Customize Your Own Nerf Modulus Blaster
Gizmodo takes a look at the Nerf’s new Modulus ECS-10 blaster and its full range of modular add-ons, making it capable of turning into any preposterously overpowered foam dart-firing gun you wish. Priced at $50 USD, the Nerf Modulus is “one of the quietest, furthest-shooting, magazine-fed, battery-powered, flywheel-driven dart shooting designs” in the Nerf product range, but differentiates itself from other modifiable models in the Nerf arsenal by the ability to buy extra parts from Amazon and have them shipped to you. Below, a full list of the potential upgrades to your new favorite toy.
- The $10 Red Dot Sight, which actually tries to helps you aim high enough to hit with a Nerf dart.
- The $7 Dual Rail Barrel, the first decent way to add official rails to a Nerf blaster.
- The $7 Drop Grip, the first and only official Nerf vertical foregrip that fits adult hands and doesn’t jiggle a ton.
- The $12 Flip Clip, which (at 24 darts) gives you the most ammo of any single dart holder you can currently buy for a Nerf blaster.
- The $8 Distance Scope, which is just a prop with no magification, but at least it looks cool on most Nerf guns and has sights that line up.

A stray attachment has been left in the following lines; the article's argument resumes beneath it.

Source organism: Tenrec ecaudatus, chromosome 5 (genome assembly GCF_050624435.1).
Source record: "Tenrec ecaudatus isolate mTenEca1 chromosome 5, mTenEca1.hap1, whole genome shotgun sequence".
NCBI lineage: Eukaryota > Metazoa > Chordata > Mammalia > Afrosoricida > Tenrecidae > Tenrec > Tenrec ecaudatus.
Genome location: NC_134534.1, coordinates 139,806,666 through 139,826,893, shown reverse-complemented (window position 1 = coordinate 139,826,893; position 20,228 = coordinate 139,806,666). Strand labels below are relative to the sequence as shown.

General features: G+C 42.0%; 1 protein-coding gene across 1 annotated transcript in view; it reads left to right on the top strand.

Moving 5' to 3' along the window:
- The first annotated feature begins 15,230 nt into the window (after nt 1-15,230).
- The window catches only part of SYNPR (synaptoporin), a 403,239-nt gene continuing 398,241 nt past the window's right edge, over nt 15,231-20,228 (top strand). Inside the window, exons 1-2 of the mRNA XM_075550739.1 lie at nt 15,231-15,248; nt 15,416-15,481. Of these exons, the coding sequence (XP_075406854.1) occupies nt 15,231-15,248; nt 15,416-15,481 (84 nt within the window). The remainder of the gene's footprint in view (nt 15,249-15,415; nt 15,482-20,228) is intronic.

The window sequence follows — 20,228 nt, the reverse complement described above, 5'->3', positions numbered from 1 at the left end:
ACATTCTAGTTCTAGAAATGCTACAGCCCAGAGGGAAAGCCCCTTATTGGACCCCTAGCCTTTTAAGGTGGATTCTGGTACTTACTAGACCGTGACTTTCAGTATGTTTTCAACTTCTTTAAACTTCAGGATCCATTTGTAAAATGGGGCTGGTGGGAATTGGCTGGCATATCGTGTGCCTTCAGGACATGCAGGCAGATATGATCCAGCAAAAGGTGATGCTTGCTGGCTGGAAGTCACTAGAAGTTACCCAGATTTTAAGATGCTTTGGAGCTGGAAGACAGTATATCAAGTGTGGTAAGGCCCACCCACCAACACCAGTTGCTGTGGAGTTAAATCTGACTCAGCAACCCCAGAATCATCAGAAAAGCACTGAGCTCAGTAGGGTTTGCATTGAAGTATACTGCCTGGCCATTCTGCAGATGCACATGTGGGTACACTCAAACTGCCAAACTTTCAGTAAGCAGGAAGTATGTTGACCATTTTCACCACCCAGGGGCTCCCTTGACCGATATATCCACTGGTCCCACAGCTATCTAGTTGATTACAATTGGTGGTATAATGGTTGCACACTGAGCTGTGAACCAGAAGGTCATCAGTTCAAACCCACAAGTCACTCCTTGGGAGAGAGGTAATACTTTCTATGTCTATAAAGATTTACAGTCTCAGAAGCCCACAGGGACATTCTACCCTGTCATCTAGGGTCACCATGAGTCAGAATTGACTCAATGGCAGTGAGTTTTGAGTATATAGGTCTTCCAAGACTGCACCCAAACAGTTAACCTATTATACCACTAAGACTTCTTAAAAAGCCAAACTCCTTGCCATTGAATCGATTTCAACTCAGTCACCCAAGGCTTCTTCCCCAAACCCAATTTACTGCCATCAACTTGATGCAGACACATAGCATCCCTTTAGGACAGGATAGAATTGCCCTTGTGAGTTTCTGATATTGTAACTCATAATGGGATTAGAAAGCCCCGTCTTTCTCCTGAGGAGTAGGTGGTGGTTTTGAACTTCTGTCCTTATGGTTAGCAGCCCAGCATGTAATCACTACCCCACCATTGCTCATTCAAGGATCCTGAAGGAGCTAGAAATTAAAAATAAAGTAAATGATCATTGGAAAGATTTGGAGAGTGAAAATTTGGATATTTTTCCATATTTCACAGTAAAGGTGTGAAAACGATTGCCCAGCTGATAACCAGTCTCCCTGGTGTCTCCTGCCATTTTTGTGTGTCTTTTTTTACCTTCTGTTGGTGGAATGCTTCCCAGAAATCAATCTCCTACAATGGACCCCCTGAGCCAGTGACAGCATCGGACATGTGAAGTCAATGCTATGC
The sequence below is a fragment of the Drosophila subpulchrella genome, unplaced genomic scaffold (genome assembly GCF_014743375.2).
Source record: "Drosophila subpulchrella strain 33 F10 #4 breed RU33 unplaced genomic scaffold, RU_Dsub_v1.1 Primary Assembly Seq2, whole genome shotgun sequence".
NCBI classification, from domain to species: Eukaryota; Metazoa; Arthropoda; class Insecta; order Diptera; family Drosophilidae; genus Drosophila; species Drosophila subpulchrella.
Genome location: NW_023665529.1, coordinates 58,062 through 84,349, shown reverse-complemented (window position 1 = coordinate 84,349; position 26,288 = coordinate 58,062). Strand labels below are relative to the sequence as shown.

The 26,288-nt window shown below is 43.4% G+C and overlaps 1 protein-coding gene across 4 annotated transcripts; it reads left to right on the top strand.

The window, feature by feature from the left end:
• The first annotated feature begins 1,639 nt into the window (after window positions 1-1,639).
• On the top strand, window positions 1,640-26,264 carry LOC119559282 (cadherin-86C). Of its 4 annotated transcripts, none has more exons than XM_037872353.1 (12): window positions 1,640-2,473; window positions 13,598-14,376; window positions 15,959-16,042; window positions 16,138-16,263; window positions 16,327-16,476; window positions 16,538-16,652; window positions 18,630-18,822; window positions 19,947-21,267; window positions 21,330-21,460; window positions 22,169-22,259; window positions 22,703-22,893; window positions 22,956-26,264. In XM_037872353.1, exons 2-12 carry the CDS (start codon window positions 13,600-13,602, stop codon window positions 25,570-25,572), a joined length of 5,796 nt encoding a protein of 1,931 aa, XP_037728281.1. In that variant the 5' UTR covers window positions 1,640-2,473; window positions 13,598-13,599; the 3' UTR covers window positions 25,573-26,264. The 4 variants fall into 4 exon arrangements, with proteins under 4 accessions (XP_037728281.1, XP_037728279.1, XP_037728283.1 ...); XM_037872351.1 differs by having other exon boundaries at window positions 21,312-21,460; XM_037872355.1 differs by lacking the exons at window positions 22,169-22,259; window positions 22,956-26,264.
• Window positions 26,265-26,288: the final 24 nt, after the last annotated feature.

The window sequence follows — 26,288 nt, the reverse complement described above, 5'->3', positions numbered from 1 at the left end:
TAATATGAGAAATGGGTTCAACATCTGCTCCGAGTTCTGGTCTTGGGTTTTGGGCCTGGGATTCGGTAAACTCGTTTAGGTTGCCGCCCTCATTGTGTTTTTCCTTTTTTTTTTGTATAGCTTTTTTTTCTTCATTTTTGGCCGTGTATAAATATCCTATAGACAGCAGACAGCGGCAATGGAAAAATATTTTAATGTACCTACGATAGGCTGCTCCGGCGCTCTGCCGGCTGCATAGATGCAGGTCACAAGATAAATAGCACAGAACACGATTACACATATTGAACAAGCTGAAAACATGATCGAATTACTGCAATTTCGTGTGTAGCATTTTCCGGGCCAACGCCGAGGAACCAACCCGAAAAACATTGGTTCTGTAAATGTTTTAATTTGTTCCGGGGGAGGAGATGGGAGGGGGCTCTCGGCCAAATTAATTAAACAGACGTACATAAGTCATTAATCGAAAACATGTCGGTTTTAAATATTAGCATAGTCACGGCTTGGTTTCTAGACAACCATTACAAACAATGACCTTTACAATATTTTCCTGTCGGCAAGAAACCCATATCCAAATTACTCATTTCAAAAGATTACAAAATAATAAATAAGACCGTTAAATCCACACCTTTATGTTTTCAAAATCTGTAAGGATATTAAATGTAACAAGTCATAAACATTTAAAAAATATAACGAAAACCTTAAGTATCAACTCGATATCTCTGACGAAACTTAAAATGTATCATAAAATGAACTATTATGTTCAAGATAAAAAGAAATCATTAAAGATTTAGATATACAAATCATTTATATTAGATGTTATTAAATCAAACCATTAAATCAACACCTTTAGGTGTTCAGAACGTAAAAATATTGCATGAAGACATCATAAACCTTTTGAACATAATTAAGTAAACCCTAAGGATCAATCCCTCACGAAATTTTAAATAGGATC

- The $8 Pivot Grip. Jiggles around.
- The $8 Targeting Scope. Only has one sight—nothing to line up with.
- The $8 Blast Shield. Who protects themselves in a game of Nerf?
- The $9 Bipod Upgrade. Not even remotely stable.
- The $7 Proxmity Barrel. Doesn’t have a lock to click it in place.
- The $8 Long Range Barrel. YMMV but it looks weirdly small on every blaster I’ve attached it to thus far. Except Modulus, where it’s cool.
- The $9 ECS-10 Stock. Wiggles around, but holds an additional clip.
- The $12 Blaster Stock. Cool idea, but you can’t actually fire the dart without detaching the stock, because existing Nerf blasters that take stocks have bits that block the barrel. And you can’t remove the stock without two hands.
- The $30 Modulus blaster itself—unless you’re going to do something about the grip.